SUPER-SIZED CHALLENGE: USA TODAY's Bruce Horovitz notes the Sochi Games and Fox' Super Bowl XLVIII telecast "are competing for the same prize that the two big-time events jostle for every four years: advertisers." However, this is "not a winner-take-all contest," as both events "are prospering in a world of sports-hungry viewers." Just "four days of separation would appear to be working against the two mega-events," but this notion is "wrong." NBC Sports VP/Communications Chris McCloskey said, "We're exceptionally well sold and have set a Winter Games record." Kantar Media Chief Research Officer Jon Swallen said, "There's a large enough pool of advertisers and ad budgets for both events to draw from." Still, a few advertisers every four years "tend to step away from the Super Bowl -- often, just for that year -- and sign on to the Olympics." This year "is no exception," as companies including Century 21, Subway and Best Buy are doing so (USA TODAY, 1/13).
Actress Scarlett Johansson provides the voice of an operating system in the movie "Her" and in a Super Bowl ad "will try something similar by providing a demonstration of a SodaStream home soda-making system," according to Stuart Elliott of the N.Y. TIMES. The ad, which is scheduled to run in the fourth quarter, is "the beginning of a multiyear, worldwide endorsement deal" between Johansson and SodaStream. The commercial is being created by Chattanooga-based Humanaut, along with Crispin Porter + Bogusky Founder Alex Bogusky, who worked on SodaStream's Super Bowl spot last year. SodaStream CEO Daniel Birnbaum said that for this year's ad, the company decided to "'focus on the benefits of SodaStream,' rather than the environmental or other deficiencies of commercially made soft drinks." However, the script for the new ad includes what Birnbaum described as "a subtle acknowledgment of the competition of the beverage industry." He and Bogusky said that they are "hopeful that Fox will approve it as written" (N.Y. TIMES, 1/11). Johansson at an announcement on Friday said, "We shot a kind of big commercial spot, a big Super Bowl spot, which I am excited for competing with those big soda brands" (WALL STREET JOURNAL, 1/13).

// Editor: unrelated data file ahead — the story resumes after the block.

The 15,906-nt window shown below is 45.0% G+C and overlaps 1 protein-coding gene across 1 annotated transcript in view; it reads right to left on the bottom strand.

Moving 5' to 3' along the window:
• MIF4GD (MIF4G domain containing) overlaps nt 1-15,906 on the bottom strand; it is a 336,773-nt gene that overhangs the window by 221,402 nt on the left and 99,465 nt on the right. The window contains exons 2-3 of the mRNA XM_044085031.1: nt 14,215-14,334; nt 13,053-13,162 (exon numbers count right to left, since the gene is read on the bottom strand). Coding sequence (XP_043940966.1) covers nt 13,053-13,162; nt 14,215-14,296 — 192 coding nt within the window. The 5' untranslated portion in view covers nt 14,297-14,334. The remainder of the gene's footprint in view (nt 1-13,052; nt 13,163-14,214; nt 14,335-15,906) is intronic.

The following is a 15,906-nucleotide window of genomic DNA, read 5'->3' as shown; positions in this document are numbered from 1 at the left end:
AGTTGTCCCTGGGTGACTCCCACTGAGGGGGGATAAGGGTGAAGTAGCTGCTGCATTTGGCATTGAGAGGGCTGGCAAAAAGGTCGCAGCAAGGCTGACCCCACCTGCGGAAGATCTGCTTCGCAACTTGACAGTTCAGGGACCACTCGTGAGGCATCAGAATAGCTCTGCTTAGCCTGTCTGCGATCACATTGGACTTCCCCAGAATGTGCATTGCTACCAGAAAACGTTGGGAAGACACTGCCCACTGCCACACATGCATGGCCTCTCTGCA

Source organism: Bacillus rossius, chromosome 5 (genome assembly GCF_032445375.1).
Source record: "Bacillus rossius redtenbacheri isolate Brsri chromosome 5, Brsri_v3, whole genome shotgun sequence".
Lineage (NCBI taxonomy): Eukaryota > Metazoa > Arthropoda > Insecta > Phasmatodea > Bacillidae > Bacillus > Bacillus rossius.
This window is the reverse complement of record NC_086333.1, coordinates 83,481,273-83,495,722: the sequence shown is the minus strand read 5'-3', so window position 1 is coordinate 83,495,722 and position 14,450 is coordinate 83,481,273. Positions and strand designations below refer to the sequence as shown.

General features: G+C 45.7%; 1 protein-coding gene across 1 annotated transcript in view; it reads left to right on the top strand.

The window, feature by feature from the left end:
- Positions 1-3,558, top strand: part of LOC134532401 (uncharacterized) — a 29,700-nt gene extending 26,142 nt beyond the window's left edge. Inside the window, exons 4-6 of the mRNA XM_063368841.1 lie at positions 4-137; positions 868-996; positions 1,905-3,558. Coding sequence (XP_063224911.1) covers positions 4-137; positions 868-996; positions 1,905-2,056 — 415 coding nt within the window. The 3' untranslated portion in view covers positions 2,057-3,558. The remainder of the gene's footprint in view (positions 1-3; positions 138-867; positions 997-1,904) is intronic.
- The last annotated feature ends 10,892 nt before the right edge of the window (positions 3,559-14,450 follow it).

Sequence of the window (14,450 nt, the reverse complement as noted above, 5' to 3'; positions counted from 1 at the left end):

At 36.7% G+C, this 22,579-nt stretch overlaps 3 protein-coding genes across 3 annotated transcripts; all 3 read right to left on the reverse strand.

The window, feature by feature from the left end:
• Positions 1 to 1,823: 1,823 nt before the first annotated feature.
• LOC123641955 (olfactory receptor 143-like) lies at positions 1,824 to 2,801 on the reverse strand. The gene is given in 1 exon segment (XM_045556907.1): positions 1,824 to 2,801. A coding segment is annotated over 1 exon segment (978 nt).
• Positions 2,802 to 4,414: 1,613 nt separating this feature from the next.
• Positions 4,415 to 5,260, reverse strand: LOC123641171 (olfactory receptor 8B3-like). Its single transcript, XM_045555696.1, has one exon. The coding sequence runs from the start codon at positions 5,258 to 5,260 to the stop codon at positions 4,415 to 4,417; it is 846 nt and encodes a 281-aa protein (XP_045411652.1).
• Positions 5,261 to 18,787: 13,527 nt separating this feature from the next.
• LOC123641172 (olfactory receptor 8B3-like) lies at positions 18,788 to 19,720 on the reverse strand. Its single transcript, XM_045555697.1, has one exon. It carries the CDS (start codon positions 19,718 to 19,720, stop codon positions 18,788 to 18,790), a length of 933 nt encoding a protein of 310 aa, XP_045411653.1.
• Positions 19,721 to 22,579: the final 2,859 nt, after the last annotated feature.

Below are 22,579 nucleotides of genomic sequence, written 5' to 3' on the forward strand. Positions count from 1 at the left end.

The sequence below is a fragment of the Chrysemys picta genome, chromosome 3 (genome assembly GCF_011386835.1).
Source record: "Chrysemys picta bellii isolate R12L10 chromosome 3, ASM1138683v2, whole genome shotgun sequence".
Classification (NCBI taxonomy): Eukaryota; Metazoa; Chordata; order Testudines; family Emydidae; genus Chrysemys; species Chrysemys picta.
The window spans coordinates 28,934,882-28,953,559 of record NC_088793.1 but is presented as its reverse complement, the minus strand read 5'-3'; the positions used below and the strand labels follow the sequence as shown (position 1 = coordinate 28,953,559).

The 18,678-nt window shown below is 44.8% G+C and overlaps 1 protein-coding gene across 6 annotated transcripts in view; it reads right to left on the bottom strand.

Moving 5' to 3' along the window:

THE BRITISH ARE COMING: In London, Alexandra Frean notes Jaguar is the first British car brand to buy an ad during the Super Bowl, and the automaker's spot will star actor Ben Kingsley "playing an archetypal Hollywood villain." Jaguar Land Rover North America VP Jeff Curry said that the decision to air an ad during the Super Bowl was "part of a determined effort to raise the profile of the brand in the US." Jaguar "felt that now was the right time to make the move to the advertising super league" following the success of its F-type model launch last year. Curry "sees the brand as 'the new British bad boy.'" Kingsley is "one of three well-known British actors to star in the Super Bowl ad." The company "will not reveal the others." The company also "has launched a microsite called BritishVillains.com to tease the ad and a villain-themed blog called Good to be Bad" (LONDON TIMES, 1/13).
HIP TO BE SQUARE: Website design and management service Squarespace confirmed on Friday that it "will be a national advertiser in this year's Super Bowl." ADWEEK's David Griner reported the ad was "created by a team" led by Squarespace Chief Creative Officer David Lee. No details about the ad's creative have been released (ADWEEK.com, 1/10).
IDOL HANDS: ADWEEK's Anthony Crupi reported as the "stakes become higher" for Fox' "American Idol," the show "will ramp up its pigskin presence." Fox Exec VP/Marketing Laurel Bernard said, "Football always plays a big role in presenting the Idol campaign. We plan to continue to have a substantial presence for Idol through the postseason and the Super Bowl." While Fox "did not disclose the frequency with which Idol will appear in and around" its Super Bowl coverage, the net is "expected to place more emphasis on the show than it did" in '11. That was the "last time Fox broadcast the Super Bowl," and the reality program was "still TV’s top-rated show" (ADWEEK.com, 1/12).